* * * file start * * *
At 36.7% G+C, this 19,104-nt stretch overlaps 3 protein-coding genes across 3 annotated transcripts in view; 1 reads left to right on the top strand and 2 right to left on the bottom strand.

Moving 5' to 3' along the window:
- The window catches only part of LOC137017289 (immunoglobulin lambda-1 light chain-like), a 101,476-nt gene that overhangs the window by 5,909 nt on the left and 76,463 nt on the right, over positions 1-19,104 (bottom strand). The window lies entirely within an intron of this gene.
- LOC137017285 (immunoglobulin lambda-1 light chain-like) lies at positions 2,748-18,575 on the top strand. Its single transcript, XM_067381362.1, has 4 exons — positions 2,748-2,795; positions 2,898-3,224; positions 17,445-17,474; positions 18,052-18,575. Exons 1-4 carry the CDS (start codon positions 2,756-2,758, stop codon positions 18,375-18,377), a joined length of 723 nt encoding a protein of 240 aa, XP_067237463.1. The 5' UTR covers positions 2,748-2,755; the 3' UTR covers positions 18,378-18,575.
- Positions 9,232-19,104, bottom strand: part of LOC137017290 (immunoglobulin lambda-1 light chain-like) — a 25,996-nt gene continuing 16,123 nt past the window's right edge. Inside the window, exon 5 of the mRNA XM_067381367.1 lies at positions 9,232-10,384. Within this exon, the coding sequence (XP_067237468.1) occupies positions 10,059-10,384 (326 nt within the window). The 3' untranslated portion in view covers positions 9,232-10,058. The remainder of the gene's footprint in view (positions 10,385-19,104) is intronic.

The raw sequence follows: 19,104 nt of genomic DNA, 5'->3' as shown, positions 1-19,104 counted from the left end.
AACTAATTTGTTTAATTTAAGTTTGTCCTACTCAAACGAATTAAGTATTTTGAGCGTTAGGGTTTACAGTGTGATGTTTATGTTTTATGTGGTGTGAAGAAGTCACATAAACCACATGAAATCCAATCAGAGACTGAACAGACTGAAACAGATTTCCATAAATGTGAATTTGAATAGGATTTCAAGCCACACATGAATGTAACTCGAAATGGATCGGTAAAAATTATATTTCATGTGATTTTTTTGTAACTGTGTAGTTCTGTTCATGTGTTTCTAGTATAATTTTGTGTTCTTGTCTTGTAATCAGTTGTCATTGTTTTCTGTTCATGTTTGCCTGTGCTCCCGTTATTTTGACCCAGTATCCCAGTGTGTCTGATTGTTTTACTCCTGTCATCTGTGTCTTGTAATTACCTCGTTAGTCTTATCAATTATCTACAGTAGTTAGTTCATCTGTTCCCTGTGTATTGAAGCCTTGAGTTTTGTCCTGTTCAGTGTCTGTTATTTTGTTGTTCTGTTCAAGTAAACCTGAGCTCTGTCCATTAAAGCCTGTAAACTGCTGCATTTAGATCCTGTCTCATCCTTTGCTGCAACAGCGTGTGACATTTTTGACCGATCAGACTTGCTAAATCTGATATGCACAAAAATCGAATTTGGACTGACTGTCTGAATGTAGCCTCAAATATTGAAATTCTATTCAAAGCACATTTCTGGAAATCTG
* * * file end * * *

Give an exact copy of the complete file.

At 36.7% G+C, this 19,104-nt stretch overlaps 3 protein-coding genes across 3 annotated transcripts in view; 1 reads left to right on the top strand and 2 right to left on the bottom strand.

Moving 5' to 3' along the window:
- The window catches only part of LOC137017289 (immunoglobulin lambda-1 light chain-like), a 101,476-nt gene that overhangs the window by 5,909 nt on the left and 76,463 nt on the right, over positions 1-19,104 (bottom strand). The window lies entirely within an intron of this gene.
- LOC137017285 (immunoglobulin lambda-1 light chain-like) lies at positions 2,748-18,575 on the top strand. Its single transcript, XM_067381362.1, has 4 exons — positions 2,748-2,795; positions 2,898-3,224; positions 17,445-17,474; positions 18,052-18,575. Exons 1-4 carry the CDS (start codon positions 2,756-2,758, stop codon positions 18,375-18,377), a joined length of 723 nt encoding a protein of 240 aa, XP_067237463.1. The 5' UTR covers positions 2,748-2,755; the 3' UTR covers positions 18,378-18,575.
- Positions 9,232-19,104, bottom strand: part of LOC137017290 (immunoglobulin lambda-1 light chain-like) — a 25,996-nt gene continuing 16,123 nt past the window's right edge. Inside the window, exon 5 of the mRNA XM_067381367.1 lies at positions 9,232-10,384. Within this exon, the coding sequence (XP_067237468.1) occupies positions 10,059-10,384 (326 nt within the window). The 3' untranslated portion in view covers positions 9,232-10,058. The remainder of the gene's footprint in view (positions 10,385-19,104) is intronic.

The raw sequence follows: 19,104 nt of genomic DNA, 5'->3' as shown, positions 1-19,104 counted from the left end.
AACTAATTTGTTTAATTTAAGTTTGTCCTACTCAAACGAATTAAGTATTTTGAGCGTTAGGGTTTACAGTGTGATGTTTATGTTTTATGTGGTGTGAAGAAGTCACATAAACCACATGAAATCCAATCAGAGACTGAACAGACTGAAACAGATTTCCATAAATGTGAATTTGAATAGGATTTCAAGCCACACATGAATGTAACTCGAAATGGATCGGTAAAAATTATATTTCATGTGATTTTTTTGTAACTGTGTAGTTCTGTTCATGTGTTTCTAGTATAATTTTGTGTTCTTGTCTTGTAATCAGTTGTCATTGTTTTCTGTTCATGTTTGCCTGTGCTCCCGTTATTTTGACCCAGTATCCCAGTGTGTCTGATTGTTTTACTCCTGTCATCTGTGTCTTGTAATTACCTCGTTAGTCTTATCAATTATCTACAGTAGTTAGTTCATCTGTTCCCTGTGTATTGAAGCCTTGAGTTTTGTCCTGTTCAGTGTCTGTTATTTTGTTGTTCTGTTCAAGTAAACCTGAGCTCTGTCCATTAAAGCCTGTAAACTGCTGCATTTAGATCCTGTCTCATCCTTTGCTGCAACAGCGTGTGACATTTTTGACCGATCAGACTTGCTAAATCTGATATGCACAAAAATCGAATTTGGACTGACTGTCTGAATGTAGCCTCAAATATTGAAATTCTATTCAAAGCACATTTCTGGAAATCTG